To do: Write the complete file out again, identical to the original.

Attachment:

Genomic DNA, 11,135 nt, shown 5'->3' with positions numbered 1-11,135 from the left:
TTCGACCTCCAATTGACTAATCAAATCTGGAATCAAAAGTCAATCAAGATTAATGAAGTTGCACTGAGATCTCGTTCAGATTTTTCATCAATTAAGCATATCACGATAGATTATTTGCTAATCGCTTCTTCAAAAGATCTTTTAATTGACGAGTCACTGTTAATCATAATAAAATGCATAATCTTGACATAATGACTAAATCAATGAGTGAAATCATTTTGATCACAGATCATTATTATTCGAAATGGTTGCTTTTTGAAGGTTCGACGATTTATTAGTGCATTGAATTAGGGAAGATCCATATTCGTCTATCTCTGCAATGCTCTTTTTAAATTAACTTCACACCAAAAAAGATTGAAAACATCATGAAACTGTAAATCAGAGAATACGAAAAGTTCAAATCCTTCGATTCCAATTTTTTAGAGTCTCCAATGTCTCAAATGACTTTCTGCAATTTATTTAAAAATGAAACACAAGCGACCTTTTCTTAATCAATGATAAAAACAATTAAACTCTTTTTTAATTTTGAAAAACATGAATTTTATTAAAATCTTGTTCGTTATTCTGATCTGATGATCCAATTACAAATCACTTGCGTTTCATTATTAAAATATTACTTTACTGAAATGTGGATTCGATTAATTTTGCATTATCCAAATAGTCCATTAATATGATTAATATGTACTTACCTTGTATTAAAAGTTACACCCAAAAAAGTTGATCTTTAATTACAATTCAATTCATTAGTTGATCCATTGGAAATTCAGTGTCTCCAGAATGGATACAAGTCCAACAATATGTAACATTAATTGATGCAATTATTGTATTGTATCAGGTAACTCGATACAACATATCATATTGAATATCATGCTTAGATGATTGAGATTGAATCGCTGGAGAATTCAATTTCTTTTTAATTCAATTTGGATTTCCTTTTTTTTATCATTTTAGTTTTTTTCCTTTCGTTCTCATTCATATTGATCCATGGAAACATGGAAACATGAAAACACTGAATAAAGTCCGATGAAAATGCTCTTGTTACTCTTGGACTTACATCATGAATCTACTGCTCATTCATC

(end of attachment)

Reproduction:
Genomic DNA, 11,135 nt, shown 5'->3' with positions numbered 1-11,135 from the left:
TTCGACCTCCAATTGACTAATCAAATCTGGAATCAAAAGTCAATCAAGATTAATGAAGTTGCACTGAGATCTCGTTCAGATTTTTCATCAATTAAGCATATCACGATAGATTATTTGCTAATCGCTTCTTCAAAAGATCTTTTAATTGACGAGTCACTGTTAATCATAATAAAATGCATAATCTTGACATAATGACTAAATCAATGAGTGAAATCATTTTGATCACAGATCATTATTATTCGAAATGGTTGCTTTTTGAAGGTTCGACGATTTATTAGTGCATTGAATTAGGGAAGATCCATATTCGTCTATCTCTGCAATGCTCTTTTTAAATTAACTTCACACCAAAAAAGATTGAAAACATCATGAAACTGTAAATCAGAGAATACGAAAAGTTCAAATCCTTCGATTCCAATTTTTTAGAGTCTCCAATGTCTCAAATGACTTTCTGCAATTTATTTAAAAATGAAACACAAGCGACCTTTTCTTAATCAATGATAAAAACAATTAAACTCTTTTTTAATTTTGAAAAACATGAATTTTATTAAAATCTTGTTCGTTATTCTGATCTGATGATCCAATTACAAATCACTTGCGTTTCATTATTAAAATATTACTTTACTGAAATGTGGATTCGATTAATTTTGCATTATCCAAATAGTCCATTAATATGATTAATATGTACTTACCTTGTATTAAAAGTTACACCCAAAAAAGTTGATCTTTAATTACAATTCAATTCATTAGTTGATCCATTGGAAATTCAGTGTCTCCAGAATGGATACAAGTCCAACAATATGTAACATTAATTGATGCAATTATTGTATTGTATCAGGTAACTCGATACAACATATCATATTGAATATCATGCTTAGATGATTGAGATTGAATCGCTGGAGAATTCAATTTCTTTTTAATTCAATTTGGATTTCCTTTTTTTTATCATTTTAGTTTTTTTCCTTTCGTTCTCATTCATATTGATCCATGGAAACATGGAAACATGAAAACACTGAATAAAGTCCGATGAAAATGCTCTTGTTACTCTTGGACTTACATCATGAATCTACTGCTCATTCATC